How Does EMDR Work?
Before we delve into EMDR, what it is and what it does, let’s first talk about trauma and what occurs in our brain when we experience it. This will help us understand EMDR better. Our brains have a natural way to recover from traumatic memories and events. In this process, different portions of our brain send signals to each other. The alarm system for stressful events in our brain – the Amygdala – communicates with the Hippocampus, which assists with learning, including memories about safety and danger, which then communicates with the Prefrontal Cortex. This portion of the brain controls emotion and behaviors.
With these three areas communicating effectively, traumatic situations like a car accident can usually be managed spontaneously. However, there are times when traumatic events occur and they cannot be processed without help. Stress responses like fight, flight, or freeze are part of our natural instinct. When distress from a disturbing event remains such as upsetting images, thoughts, or emotions, it can set off our natural stress responses and give us feelings of being overwhelmed, of being back in that moment. Your mind can convince you that you are reliving those moments instead of just remembering them.
Having trauma does not indicate a weak person or a character flaw. It is a biological issue of the brain. A disturbing situation occurred in which the levels of stress did not allow the brain to properly process the inflow of information, and that stress got stuck in the nervous system. Because of this, the person continues to experience that stress over and over again.
EMDR Therapy helps the brain process these memories and allows normal healing to resume. The traumatic experience is still remembered, but the stress response of fight, flight, or freeze is resolved. Along with the stress response, negative beliefs around the memory are also addressed and removed. Those beliefs might be things like: I’m not safe; I’m not worthy; I don’t have value in relationships to other people.
So what is EMDR? It stands for Eye Movement Desensitization and Reprocessing and it is a psychotherapy method used to treat trauma, PTSD, anxiety, depression, and panic disorders. The EMDR International Association says, “EMDR Therapy does not require talking in detail about the distressing issue or completing homework between sessions. Rather than focusing on changing the emotions, thoughts, or behaviors resulting from a distressing issue, EMDR allows the brain to resume its natural healing process. For many clients, EMDR therapy can be completed in fewer sessions than other psychotherapies.” (emdria. org) EMDR works to change the way the traumatic memory is stored in the brain to reduce the symptoms of stress it usually conjures.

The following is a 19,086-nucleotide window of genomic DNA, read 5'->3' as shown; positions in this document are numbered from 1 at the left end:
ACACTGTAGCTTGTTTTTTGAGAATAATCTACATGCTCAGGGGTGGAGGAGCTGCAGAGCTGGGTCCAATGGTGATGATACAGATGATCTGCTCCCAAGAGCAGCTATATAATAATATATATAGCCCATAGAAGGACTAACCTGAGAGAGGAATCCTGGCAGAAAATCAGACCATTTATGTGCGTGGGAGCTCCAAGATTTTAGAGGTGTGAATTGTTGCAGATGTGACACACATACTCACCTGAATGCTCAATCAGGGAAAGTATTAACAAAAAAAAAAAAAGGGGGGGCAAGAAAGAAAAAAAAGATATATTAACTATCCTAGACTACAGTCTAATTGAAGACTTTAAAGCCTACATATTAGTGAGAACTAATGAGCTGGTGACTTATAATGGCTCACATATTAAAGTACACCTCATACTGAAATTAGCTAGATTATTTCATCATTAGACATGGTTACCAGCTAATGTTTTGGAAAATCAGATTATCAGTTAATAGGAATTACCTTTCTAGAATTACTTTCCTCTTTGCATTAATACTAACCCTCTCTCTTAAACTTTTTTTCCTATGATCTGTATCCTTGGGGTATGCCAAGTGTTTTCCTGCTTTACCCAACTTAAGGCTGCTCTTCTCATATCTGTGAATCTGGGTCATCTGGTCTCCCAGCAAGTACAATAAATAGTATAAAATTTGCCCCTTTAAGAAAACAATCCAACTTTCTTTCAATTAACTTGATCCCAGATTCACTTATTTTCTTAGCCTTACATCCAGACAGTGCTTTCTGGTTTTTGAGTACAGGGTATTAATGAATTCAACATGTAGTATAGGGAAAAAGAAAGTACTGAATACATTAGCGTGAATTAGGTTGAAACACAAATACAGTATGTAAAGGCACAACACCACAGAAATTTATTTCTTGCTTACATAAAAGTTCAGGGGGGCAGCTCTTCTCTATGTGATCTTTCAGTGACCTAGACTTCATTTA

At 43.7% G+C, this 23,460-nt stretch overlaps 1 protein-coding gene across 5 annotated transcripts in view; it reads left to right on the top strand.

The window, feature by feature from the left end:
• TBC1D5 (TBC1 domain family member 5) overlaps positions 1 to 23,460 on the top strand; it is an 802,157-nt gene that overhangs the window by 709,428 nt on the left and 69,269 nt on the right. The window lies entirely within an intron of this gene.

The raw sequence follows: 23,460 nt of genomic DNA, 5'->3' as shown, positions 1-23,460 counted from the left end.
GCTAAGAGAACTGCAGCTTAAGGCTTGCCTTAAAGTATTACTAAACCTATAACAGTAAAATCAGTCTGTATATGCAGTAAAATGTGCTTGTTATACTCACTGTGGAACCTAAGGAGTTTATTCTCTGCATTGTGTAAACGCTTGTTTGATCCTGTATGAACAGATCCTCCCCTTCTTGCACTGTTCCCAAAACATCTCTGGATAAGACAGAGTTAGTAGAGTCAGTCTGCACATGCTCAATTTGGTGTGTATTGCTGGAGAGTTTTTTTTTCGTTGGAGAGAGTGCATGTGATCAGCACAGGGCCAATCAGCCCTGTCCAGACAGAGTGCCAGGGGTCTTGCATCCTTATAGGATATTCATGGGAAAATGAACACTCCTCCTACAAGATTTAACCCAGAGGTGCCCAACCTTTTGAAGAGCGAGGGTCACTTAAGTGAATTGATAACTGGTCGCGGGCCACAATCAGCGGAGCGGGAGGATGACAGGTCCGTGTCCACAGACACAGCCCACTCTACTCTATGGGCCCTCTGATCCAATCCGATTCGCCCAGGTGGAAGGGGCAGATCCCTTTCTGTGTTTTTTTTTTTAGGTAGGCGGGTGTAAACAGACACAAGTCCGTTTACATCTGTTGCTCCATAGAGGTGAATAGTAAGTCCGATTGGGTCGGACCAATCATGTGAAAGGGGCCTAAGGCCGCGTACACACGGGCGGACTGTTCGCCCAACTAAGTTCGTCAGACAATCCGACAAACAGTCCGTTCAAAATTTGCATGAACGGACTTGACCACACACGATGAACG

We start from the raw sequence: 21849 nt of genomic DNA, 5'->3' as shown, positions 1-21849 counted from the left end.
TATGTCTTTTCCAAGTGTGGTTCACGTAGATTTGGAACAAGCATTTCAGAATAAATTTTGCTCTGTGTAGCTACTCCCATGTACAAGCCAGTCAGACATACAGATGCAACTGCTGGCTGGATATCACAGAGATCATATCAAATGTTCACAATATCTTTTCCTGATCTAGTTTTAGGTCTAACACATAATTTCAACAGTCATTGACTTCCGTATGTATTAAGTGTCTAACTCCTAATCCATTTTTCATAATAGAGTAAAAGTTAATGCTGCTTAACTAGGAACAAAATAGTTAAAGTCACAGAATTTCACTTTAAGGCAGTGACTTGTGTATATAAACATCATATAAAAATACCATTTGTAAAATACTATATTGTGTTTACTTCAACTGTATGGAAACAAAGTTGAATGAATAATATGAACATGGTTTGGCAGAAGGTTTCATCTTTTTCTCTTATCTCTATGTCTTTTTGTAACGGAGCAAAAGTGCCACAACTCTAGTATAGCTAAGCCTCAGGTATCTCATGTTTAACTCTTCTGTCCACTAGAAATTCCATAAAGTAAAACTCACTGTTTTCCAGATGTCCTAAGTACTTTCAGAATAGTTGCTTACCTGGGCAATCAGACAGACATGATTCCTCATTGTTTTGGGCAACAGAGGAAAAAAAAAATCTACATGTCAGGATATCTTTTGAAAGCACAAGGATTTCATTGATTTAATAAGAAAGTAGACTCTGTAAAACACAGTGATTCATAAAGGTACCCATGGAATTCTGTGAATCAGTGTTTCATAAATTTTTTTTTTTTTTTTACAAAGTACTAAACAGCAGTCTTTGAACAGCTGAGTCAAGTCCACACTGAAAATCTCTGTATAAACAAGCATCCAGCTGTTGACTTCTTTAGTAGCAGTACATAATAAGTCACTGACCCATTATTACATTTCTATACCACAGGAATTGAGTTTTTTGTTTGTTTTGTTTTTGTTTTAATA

The thought behind EMDR is that it provides an accelerated learning process for the brain on a specific memory. The American Psychological Association (APA) states, “EMDR therapy incorporates the use of eye movements and other forms of rhythmic left-right (bilateral) stimulation (e.g., tones or taps). While clients briefly focus on the trauma memory and simultaneously experience bilateral stimulation (BLS), the vividness and emotion of the memory are reduced.”
In his article “EMDR Therapy for Anxiety, Panic, PTSD, and Trauma,” for Psycom, John Riddle states, “It is theorized that EMDR works because the bilateral stimulation bypasses the area of the brain that processes memories and has become stuck.”
EMDR has many methods and is widely accepted as a proven technique for healing trauma. Many people have benefitted from undergoing EMDR Therapy and have overcome negative emotions from unprocessed trauma.
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